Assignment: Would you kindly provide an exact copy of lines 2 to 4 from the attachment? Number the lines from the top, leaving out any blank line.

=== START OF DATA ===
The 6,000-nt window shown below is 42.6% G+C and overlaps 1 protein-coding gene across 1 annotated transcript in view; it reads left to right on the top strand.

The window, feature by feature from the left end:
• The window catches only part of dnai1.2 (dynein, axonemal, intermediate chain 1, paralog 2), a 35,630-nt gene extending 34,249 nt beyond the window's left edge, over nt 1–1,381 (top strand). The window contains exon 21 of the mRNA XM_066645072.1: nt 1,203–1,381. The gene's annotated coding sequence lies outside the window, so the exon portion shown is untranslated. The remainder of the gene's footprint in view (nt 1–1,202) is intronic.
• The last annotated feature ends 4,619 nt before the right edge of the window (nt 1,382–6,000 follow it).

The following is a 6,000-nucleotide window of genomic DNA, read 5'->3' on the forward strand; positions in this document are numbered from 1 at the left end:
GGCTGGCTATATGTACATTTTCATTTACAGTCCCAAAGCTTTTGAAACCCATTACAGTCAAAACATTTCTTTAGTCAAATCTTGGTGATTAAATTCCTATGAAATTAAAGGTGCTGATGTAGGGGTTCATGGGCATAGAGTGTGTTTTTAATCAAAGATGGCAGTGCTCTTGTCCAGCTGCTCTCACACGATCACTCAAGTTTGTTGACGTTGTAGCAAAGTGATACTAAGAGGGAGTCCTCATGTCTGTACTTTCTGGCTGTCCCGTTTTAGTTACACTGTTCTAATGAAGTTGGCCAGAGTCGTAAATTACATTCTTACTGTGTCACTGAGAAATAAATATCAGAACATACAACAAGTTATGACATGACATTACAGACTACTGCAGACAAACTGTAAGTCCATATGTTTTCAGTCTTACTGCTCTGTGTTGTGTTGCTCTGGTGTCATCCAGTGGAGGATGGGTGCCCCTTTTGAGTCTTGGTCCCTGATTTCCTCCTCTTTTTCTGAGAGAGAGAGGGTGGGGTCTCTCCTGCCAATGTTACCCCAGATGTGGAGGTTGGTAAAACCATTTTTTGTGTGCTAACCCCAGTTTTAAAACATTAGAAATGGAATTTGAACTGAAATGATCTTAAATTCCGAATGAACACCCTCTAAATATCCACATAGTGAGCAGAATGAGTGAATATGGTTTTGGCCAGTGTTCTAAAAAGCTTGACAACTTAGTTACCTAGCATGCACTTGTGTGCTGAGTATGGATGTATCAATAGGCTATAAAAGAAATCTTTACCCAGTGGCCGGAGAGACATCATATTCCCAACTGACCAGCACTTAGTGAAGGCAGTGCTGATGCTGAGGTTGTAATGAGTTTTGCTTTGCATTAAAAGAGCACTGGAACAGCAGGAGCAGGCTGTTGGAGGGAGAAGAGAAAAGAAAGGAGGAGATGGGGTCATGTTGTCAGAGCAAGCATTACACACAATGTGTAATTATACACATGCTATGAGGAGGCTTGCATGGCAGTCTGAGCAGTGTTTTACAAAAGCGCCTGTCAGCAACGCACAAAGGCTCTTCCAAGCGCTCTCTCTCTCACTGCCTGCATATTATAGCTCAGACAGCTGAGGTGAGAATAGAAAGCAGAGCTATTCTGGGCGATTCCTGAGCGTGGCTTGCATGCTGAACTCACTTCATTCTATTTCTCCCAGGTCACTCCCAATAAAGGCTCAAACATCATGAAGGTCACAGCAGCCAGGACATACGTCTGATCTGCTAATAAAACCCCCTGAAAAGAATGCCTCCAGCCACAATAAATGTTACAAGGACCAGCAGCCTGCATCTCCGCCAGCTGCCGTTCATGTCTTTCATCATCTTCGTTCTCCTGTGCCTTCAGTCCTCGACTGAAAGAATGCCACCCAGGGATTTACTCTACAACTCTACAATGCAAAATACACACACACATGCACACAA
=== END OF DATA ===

The window, feature by feature from the left end:
• The window catches only part of dnai1.2 (dynein, axonemal, intermediate chain 1, paralog 2), a 35,630-nt gene extending 34,249 nt beyond the window's left edge, over nt 1–1,381 (top strand). The window contains exon 21 of the mRNA XM_066645072.1: nt 1,203–1,381. The gene's annotated coding sequence lies outside the window, so the exon portion shown is untranslated. The remainder of the gene's footprint in view (nt 1–1,202) is intronic.
• The last annotated feature ends 4,619 nt before the right edge of the window (nt 1,382–6,000 follow it).